Path modeling suggests a causal sequence over time for the main disease parameters in patients with gastroesophageal reflux disease (GERD), thereby allowing for a prediction of the disease course, according to a study published in Diseases of the Esophagus.
Data on the progression of GERD is controversial. Some reports of increased esophageal acid exposure (EAE) and mucosal damage are considered evidence for a stable disease course, while others interpret these findings as disease progression. Consequently, researchers analyzed a large patient cohort with persisting symptoms indicative of GERD, who were on long-term proton pump inhibitor therapy. This analysis was performed to identify components of disease severity and progression
The researchers evaluated 972 patients with a mean age of 50.5 years, a mean body mass index of 27.2, and a mean time between symptom onset and diagnostic investigations of 8.2 years.
They found that a longer disease history of GERD was significantly associated with a higher risk for lower esophageal sphincter (LES) incompetence. The mean duration from symptom onset to the time of clinical investigation was 9 years for patients with LES incompetence (n=563), compared to 6 years for those with a mechanically intact LES (n=95). A longer period between symptom onset and diagnosis was significantly associated with higher acid exposure.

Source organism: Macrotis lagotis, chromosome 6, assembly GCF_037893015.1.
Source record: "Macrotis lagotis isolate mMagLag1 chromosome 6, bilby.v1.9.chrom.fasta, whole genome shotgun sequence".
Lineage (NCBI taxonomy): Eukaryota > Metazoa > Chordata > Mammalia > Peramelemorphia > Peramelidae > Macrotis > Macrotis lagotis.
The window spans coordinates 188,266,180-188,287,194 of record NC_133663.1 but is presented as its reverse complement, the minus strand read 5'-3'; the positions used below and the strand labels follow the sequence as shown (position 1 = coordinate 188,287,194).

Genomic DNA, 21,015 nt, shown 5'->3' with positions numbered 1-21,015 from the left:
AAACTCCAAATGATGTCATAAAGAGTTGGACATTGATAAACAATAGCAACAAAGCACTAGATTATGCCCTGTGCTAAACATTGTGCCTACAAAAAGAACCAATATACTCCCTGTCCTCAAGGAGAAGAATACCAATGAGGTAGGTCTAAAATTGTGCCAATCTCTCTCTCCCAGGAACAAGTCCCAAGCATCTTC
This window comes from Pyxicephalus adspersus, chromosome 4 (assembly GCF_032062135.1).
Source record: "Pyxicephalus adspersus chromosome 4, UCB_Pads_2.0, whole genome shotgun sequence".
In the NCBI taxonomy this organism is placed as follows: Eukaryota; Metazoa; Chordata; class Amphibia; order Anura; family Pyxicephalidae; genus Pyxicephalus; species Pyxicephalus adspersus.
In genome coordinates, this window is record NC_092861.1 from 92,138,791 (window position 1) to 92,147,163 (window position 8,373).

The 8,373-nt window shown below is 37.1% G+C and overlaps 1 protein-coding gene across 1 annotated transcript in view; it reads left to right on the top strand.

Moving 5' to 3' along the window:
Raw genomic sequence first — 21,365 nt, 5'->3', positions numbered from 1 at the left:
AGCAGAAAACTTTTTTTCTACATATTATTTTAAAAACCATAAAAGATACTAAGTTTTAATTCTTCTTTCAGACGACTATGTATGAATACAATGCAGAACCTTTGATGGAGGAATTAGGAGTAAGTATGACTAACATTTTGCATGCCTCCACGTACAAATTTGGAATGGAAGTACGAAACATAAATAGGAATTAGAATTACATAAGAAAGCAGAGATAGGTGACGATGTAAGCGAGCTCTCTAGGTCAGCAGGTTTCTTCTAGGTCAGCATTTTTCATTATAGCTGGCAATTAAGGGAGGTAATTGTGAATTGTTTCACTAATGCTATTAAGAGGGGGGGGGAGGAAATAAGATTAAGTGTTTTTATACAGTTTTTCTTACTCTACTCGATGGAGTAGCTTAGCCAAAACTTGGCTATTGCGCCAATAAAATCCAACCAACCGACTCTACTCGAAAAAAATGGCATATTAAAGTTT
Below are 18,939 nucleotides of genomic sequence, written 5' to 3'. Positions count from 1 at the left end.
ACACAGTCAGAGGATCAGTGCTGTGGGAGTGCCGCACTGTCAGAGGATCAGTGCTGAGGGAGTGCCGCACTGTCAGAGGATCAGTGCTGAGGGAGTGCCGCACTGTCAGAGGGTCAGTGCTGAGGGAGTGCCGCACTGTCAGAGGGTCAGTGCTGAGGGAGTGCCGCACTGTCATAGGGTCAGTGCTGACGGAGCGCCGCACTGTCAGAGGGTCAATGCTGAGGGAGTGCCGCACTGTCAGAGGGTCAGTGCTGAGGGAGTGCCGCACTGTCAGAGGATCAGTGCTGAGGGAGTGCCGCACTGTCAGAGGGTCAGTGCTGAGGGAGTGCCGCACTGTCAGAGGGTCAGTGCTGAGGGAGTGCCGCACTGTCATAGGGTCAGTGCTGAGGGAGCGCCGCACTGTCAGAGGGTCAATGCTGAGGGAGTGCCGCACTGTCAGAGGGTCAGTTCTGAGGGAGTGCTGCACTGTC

To elucidate possible causal relationships over time, a path analysis was calculated. The following model was significant:
‘History’ (P <.001➔LES-Incompetence & Hiatal Hernia➔(P <.001)➔pH-score (P <.001).
The authors concluded, “LES-incompetence, the functional deterioration of the LES, and the anatomical alteration at the esophagogastric junction (Hiatal Hernia) as well as an increased EAE were associated with a long history of suffering from GERD.”
They added, “Path modeling supports a causal sequence of developing these disease-parameters over time.”
Fuchs KH, DeMeester TR, Otte F, et al. Severity of GERD and disease progression. Dis Esophagus. Published online February 11, 2021. doi:10.1093/dote/doab006